A team of Greek archaeologists cast doubts on the reported discovery of Alexander the Great's tomb after a brief visit to an excavation site in Egypt's Western Desert.
But they admitted they had spent only a few hours at the site on Sunday and saw only some of the fragments that have been unearthed.
A Greek team headed by archaeologist Liana Souvaltzi announced last week that it believed it had found the long-sought tomb. The resting place of Alexander the Great, who conquered most of the known world before his death at age 33 in 323 B.C., has remained a mystery.
Experts at the Egyptian Antiquities Organization, which oversees the nation's archaeological treasures, said the evidence suggested Ms. Souvaltzi may be correct, but more investigation was needed.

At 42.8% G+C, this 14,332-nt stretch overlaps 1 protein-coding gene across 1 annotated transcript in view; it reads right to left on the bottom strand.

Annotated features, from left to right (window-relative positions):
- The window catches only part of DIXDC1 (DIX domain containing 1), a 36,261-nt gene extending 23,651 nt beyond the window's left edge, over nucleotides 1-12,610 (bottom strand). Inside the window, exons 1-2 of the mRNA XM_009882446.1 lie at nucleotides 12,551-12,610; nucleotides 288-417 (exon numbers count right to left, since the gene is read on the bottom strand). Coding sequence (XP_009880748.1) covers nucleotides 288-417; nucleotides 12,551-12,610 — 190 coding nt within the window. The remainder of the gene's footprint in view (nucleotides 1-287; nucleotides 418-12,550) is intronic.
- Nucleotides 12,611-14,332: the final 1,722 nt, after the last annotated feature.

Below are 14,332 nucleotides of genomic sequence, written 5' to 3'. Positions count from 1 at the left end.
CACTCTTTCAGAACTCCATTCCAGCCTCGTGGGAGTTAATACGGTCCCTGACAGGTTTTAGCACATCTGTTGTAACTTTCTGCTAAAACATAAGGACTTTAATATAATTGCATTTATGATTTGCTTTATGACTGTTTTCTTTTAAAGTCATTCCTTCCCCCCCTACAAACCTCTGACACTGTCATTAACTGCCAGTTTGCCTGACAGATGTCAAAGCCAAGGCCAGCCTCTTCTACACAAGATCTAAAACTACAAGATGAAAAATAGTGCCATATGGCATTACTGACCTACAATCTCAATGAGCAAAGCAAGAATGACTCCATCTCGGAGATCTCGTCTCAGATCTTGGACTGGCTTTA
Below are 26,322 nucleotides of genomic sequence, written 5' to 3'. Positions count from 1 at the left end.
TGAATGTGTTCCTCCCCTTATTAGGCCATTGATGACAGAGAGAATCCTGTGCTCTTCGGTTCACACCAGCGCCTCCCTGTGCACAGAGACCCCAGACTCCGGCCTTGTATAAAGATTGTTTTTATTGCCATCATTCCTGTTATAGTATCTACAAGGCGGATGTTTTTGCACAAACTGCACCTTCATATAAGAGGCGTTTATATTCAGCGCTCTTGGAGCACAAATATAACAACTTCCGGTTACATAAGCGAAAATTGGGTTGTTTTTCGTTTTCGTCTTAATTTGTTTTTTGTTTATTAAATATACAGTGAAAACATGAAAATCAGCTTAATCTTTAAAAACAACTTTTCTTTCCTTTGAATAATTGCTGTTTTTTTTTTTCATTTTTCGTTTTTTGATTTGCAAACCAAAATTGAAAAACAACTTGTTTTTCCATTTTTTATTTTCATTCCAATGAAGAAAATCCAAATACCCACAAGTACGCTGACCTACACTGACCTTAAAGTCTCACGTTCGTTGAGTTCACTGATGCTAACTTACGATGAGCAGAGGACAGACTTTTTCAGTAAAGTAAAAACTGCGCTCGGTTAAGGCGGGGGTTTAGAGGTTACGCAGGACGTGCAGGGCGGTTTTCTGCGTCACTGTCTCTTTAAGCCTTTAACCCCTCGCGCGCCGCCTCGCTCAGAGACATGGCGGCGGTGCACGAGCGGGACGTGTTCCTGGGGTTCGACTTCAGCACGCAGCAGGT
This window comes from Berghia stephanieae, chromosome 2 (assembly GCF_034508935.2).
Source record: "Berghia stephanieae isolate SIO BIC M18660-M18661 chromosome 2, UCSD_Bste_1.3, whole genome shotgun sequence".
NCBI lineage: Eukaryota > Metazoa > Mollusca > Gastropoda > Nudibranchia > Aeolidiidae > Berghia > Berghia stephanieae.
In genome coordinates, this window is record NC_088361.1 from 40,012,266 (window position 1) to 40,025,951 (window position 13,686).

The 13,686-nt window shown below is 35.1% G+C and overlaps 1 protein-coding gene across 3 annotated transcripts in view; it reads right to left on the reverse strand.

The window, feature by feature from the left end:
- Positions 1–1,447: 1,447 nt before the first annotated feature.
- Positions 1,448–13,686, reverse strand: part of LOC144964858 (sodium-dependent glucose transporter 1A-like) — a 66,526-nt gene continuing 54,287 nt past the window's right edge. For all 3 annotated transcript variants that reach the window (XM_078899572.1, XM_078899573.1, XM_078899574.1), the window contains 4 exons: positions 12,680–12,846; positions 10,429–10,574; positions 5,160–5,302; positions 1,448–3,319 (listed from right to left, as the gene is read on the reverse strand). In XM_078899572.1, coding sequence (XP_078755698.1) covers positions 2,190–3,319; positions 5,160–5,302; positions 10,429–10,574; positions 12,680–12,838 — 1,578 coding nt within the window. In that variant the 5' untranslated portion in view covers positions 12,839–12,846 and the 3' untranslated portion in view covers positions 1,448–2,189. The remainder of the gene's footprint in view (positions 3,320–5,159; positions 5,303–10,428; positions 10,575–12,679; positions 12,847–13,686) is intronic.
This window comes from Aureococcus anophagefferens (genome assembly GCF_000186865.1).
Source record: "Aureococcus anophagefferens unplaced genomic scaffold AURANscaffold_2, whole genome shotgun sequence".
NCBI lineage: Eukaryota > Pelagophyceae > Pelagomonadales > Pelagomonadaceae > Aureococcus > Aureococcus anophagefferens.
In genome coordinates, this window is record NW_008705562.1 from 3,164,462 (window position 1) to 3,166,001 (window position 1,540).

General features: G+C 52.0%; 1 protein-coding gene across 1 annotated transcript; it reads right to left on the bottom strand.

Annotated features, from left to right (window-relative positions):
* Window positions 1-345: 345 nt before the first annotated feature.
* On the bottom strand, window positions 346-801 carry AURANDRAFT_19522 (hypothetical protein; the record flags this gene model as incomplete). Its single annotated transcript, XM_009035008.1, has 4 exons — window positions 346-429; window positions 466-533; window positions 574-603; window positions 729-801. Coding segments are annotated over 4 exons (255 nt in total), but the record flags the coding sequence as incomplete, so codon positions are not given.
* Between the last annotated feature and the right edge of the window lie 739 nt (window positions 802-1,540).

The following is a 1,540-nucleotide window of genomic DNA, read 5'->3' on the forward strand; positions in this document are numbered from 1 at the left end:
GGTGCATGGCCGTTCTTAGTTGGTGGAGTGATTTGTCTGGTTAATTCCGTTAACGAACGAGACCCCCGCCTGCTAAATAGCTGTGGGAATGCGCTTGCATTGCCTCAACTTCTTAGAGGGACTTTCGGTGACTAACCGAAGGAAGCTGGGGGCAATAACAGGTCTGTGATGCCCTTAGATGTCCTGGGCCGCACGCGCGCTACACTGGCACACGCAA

It invited the team headed by professor Yannis Tzedakis, Greece's director of antiquities, who visited Sunday.
Tzedakis told reporters that the inscribed fragments his team were shown by the Egyptians "belonged to the Roman Imperial period" - several centuries after Alexander's death.
"They are not Hellenistic," he said. "They have nothing to do with the period of Ptolemy
Ptolemy is thought to have met Alexander's funeral procession as it returned to Egypt from Mesopotamia, where legend has it the king died of fever.
Tzedakis cautioned, however, that he had spent only a few hours at the site near the Siwa oasis, 50 miles from the Libyan border, and may not have seen all of the evidence. He said he wanted to see all the reports from the excavation before he drew a final
Ms. Souvaltzi believes Alexander's body will be found in a tomb at Siwa, yet to be excavated because of water seepage.
She told reporters last week that her team had found a plaque commissioned by the Roman Emperor Trajan, who ruled from 98 to 117 A.D., indicating that Alexander had been poisoned.
Tzedakis said his team had seen no reference to poison on the fragments they were shown.